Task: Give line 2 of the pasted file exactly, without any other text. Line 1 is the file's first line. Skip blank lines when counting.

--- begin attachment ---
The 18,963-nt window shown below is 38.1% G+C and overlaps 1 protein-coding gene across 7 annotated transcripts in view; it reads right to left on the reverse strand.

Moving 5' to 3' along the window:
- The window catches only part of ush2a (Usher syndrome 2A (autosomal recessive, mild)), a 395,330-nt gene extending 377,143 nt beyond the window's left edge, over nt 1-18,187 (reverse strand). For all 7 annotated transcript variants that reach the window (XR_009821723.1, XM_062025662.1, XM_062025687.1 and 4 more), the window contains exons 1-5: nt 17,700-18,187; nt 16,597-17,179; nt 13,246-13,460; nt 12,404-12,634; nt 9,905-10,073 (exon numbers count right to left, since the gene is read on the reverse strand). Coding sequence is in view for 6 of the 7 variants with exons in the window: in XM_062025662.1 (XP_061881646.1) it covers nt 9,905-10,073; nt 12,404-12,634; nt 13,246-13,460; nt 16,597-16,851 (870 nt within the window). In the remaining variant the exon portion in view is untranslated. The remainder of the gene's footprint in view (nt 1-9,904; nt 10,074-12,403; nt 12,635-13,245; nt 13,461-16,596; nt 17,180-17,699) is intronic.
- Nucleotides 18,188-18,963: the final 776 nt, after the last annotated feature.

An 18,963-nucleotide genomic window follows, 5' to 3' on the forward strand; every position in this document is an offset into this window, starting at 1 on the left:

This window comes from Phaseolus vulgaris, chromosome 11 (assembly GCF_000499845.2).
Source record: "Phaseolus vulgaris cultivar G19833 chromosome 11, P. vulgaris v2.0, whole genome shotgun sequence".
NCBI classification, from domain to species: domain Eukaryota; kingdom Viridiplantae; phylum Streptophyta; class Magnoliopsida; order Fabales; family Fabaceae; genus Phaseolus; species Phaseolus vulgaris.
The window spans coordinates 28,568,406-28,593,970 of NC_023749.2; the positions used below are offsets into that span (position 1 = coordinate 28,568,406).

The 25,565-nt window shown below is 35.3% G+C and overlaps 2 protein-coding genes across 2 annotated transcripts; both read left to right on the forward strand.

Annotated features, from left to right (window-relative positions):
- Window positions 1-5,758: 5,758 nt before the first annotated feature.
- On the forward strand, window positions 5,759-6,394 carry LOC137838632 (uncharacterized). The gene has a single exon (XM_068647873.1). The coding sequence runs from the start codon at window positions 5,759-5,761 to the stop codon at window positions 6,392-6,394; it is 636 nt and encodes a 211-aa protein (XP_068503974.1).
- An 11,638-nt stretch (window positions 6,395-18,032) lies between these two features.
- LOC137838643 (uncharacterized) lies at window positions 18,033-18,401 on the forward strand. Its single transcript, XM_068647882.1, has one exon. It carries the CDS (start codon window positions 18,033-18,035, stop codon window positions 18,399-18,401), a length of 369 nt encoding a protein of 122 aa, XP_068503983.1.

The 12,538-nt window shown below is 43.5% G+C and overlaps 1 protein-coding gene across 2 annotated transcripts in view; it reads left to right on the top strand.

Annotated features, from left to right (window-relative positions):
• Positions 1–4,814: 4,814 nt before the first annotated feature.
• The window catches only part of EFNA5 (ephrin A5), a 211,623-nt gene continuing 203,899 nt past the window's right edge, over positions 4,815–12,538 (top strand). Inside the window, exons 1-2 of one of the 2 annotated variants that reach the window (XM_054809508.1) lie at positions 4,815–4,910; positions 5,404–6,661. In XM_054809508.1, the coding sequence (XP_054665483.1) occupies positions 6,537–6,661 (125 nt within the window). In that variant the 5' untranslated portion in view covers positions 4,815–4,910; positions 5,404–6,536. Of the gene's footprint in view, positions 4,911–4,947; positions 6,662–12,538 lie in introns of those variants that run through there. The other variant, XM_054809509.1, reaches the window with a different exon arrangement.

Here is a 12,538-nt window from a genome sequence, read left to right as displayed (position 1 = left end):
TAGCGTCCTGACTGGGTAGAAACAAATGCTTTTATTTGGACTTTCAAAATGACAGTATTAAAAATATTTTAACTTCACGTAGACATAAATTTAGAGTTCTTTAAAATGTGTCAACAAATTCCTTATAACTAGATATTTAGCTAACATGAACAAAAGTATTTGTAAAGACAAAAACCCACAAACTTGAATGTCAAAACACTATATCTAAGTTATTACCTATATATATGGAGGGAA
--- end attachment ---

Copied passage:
Moving 5' to 3' along the window: